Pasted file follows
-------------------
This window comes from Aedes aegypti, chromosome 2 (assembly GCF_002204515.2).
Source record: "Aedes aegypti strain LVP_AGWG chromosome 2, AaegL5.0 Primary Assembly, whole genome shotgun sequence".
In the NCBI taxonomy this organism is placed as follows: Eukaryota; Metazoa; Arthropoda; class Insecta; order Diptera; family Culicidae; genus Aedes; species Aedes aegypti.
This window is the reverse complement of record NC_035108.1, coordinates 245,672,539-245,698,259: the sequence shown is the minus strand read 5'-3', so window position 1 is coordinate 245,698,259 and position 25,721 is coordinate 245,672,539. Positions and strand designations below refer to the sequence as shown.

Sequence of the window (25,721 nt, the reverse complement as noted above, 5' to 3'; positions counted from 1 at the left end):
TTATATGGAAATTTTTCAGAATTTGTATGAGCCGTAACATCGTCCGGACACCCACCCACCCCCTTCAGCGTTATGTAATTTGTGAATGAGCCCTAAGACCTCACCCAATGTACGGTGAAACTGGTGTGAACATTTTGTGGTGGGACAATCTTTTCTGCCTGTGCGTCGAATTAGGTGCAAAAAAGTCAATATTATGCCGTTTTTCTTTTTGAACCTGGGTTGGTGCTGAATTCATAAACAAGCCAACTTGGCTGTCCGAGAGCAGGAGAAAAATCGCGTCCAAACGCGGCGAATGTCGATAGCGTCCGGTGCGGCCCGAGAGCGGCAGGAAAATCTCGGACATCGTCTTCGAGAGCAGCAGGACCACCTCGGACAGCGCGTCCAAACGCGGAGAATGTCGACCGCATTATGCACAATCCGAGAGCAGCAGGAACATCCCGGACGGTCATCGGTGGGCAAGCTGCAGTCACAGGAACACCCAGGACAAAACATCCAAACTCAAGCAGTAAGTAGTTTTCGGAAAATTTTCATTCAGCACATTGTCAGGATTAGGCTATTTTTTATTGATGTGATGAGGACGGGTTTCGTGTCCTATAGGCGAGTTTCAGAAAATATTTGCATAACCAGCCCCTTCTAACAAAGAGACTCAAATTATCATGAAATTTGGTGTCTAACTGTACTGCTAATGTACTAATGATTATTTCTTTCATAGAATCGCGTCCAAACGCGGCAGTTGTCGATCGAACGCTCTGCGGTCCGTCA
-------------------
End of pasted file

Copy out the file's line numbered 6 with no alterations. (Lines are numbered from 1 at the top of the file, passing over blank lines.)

TTATATGGAAATTTTTCAGAATTTGTATGAGCCGTAACATCGTCCGGACACCCACCCACCCCCTTCAGCGTTATGTAATTTGTGAATGAGCCCTAAGACCTCACCCAATGTACGGTGAAACTGGTGTGAACATTTTGTGGTGGGACAATCTTTTCTGCCTGTGCGTCGAATTAGGTGCAAAAAAGTCAATATTATGCCGTTTTTCTTTTTGAACCTGGGTTGGTGCTGAATTCATAAACAAGCCAACTTGGCTGTCCGAGAGCAGGAGAAAAATCGCGTCCAAACGCGGCGAATGTCGATAGCGTCCGGTGCGGCCCGAGAGCGGCAGGAAAATCTCGGACATCGTCTTCGAGAGCAGCAGGACCACCTCGGACAGCGCGTCCAAACGCGGAGAATGTCGACCGCATTATGCACAATCCGAGAGCAGCAGGAACATCCCGGACGGTCATCGGTGGGCAAGCTGCAGTCACAGGAACACCCAGGACAAAACATCCAAACTCAAGCAGTAAGTAGTTTTCGGAAAATTTTCATTCAGCACATTGTCAGGATTAGGCTATTTTTTATTGATGTGATGAGGACGGGTTTCGTGTCCTATAGGCGAGTTTCAGAAAATATTTGCATAACCAGCCCCTTCTAACAAAGAGACTCAAATTATCATGAAATTTGGTGTCTAACTGTACTGCTAATGTACTAATGATTATTTCTTTCATAGAATCGCGTCCAAACGCGGCAGTTGTCGATCGAACGCTCTGCGGTCCGTCA